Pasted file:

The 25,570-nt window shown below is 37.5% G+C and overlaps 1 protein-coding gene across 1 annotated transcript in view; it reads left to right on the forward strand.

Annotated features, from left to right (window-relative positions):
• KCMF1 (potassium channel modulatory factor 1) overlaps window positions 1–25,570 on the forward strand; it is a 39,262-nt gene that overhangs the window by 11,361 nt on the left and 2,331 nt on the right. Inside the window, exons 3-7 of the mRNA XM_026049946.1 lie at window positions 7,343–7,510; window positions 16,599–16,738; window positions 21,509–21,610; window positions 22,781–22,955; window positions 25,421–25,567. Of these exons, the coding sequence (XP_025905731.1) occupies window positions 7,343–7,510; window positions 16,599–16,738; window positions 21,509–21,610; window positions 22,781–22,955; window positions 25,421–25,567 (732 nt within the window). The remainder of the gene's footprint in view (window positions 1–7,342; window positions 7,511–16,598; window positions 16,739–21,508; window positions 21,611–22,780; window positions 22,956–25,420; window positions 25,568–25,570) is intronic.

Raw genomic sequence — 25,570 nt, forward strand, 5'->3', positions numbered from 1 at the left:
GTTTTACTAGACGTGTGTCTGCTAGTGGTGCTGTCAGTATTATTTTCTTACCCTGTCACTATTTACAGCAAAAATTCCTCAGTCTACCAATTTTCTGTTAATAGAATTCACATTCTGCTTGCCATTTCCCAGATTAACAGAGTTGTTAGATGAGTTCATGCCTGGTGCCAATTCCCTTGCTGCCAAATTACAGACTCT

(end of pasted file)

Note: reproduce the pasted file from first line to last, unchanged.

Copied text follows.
The 25,570-nt window shown below is 37.5% G+C and overlaps 1 protein-coding gene across 1 annotated transcript in view; it reads left to right on the forward strand.

Annotated features, from left to right (window-relative positions):
• KCMF1 (potassium channel modulatory factor 1) overlaps window positions 1–25,570 on the forward strand; it is a 39,262-nt gene that overhangs the window by 11,361 nt on the left and 2,331 nt on the right. Inside the window, exons 3-7 of the mRNA XM_026049946.1 lie at window positions 7,343–7,510; window positions 16,599–16,738; window positions 21,509–21,610; window positions 22,781–22,955; window positions 25,421–25,567. Of these exons, the coding sequence (XP_025905731.1) occupies window positions 7,343–7,510; window positions 16,599–16,738; window positions 21,509–21,610; window positions 22,781–22,955; window positions 25,421–25,567 (732 nt within the window). The remainder of the gene's footprint in view (window positions 1–7,342; window positions 7,511–16,598; window positions 16,739–21,508; window positions 21,611–22,780; window positions 22,956–25,420; window positions 25,568–25,570) is intronic.

Raw genomic sequence — 25,570 nt, forward strand, 5'->3', positions numbered from 1 at the left:
GTTTTACTAGACGTGTGTCTGCTAGTGGTGCTGTCAGTATTATTTTCTTACCCTGTCACTATTTACAGCAAAAATTCCTCAGTCTACCAATTTTCTGTTAATAGAATTCACATTCTGCTTGCCATTTCCCAGATTAACAGAGTTGTTAGATGAGTTCATGCCTGGTGCCAATTCCCTTGCTGCCAAATTACAGACTCT